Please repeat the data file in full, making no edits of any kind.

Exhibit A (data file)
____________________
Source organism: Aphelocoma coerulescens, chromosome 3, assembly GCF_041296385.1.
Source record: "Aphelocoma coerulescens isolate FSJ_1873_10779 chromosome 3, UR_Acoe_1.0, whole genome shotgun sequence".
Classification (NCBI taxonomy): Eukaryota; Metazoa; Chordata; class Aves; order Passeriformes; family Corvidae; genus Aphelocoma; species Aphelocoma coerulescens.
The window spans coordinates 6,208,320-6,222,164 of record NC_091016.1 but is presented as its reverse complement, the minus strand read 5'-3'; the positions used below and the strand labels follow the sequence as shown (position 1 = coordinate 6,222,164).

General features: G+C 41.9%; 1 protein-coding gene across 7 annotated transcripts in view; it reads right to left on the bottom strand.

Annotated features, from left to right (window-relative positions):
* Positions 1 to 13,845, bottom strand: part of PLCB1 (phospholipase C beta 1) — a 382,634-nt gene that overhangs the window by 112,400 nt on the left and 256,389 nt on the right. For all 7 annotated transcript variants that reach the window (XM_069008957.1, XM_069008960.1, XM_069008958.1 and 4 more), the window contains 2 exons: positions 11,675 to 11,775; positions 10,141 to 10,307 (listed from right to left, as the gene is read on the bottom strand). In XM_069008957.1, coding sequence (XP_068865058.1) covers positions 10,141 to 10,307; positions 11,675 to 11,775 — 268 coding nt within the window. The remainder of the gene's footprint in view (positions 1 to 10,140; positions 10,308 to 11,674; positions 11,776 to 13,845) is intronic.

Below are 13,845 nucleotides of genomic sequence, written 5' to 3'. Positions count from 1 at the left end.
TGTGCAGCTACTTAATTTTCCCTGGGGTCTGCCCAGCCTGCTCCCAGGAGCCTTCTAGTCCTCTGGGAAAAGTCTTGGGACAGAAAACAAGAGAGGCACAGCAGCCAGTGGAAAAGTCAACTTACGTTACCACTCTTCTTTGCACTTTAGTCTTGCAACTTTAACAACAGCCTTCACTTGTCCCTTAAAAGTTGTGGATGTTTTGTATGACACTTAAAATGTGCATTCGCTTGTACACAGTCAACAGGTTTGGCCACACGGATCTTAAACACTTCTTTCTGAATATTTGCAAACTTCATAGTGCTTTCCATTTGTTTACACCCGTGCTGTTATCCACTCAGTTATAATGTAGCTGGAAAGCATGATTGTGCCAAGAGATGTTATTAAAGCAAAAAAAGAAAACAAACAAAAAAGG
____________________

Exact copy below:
Source organism: Aphelocoma coerulescens, chromosome 3, assembly GCF_041296385.1.
Source record: "Aphelocoma coerulescens isolate FSJ_1873_10779 chromosome 3, UR_Acoe_1.0, whole genome shotgun sequence".
Classification (NCBI taxonomy): Eukaryota; Metazoa; Chordata; class Aves; order Passeriformes; family Corvidae; genus Aphelocoma; species Aphelocoma coerulescens.
The window spans coordinates 6,208,320-6,222,164 of record NC_091016.1 but is presented as its reverse complement, the minus strand read 5'-3'; the positions used below and the strand labels follow the sequence as shown (position 1 = coordinate 6,222,164).

General features: G+C 41.9%; 1 protein-coding gene across 7 annotated transcripts in view; it reads right to left on the bottom strand.

Annotated features, from left to right (window-relative positions):
* Positions 1 to 13,845, bottom strand: part of PLCB1 (phospholipase C beta 1) — a 382,634-nt gene that overhangs the window by 112,400 nt on the left and 256,389 nt on the right. For all 7 annotated transcript variants that reach the window (XM_069008957.1, XM_069008960.1, XM_069008958.1 and 4 more), the window contains 2 exons: positions 11,675 to 11,775; positions 10,141 to 10,307 (listed from right to left, as the gene is read on the bottom strand). In XM_069008957.1, coding sequence (XP_068865058.1) covers positions 10,141 to 10,307; positions 11,675 to 11,775 — 268 coding nt within the window. The remainder of the gene's footprint in view (positions 1 to 10,140; positions 10,308 to 11,674; positions 11,776 to 13,845) is intronic.

Below are 13,845 nucleotides of genomic sequence, written 5' to 3'. Positions count from 1 at the left end.
TGTGCAGCTACTTAATTTTCCCTGGGGTCTGCCCAGCCTGCTCCCAGGAGCCTTCTAGTCCTCTGGGAAAAGTCTTGGGACAGAAAACAAGAGAGGCACAGCAGCCAGTGGAAAAGTCAACTTACGTTACCACTCTTCTTTGCACTTTAGTCTTGCAACTTTAACAACAGCCTTCACTTGTCCCTTAAAAGTTGTGGATGTTTTGTATGACACTTAAAATGTGCATTCGCTTGTACACAGTCAACAGGTTTGGCCACACGGATCTTAAACACTTCTTTCTGAATATTTGCAAACTTCATAGTGCTTTCCATTTGTTTACACCCGTGCTGTTATCCACTCAGTTATAATGTAGCTGGAAAGCATGATTGTGCCAAGAGATGTTATTAAAGCAAAAAAAGAAAACAAACAAAAAAGG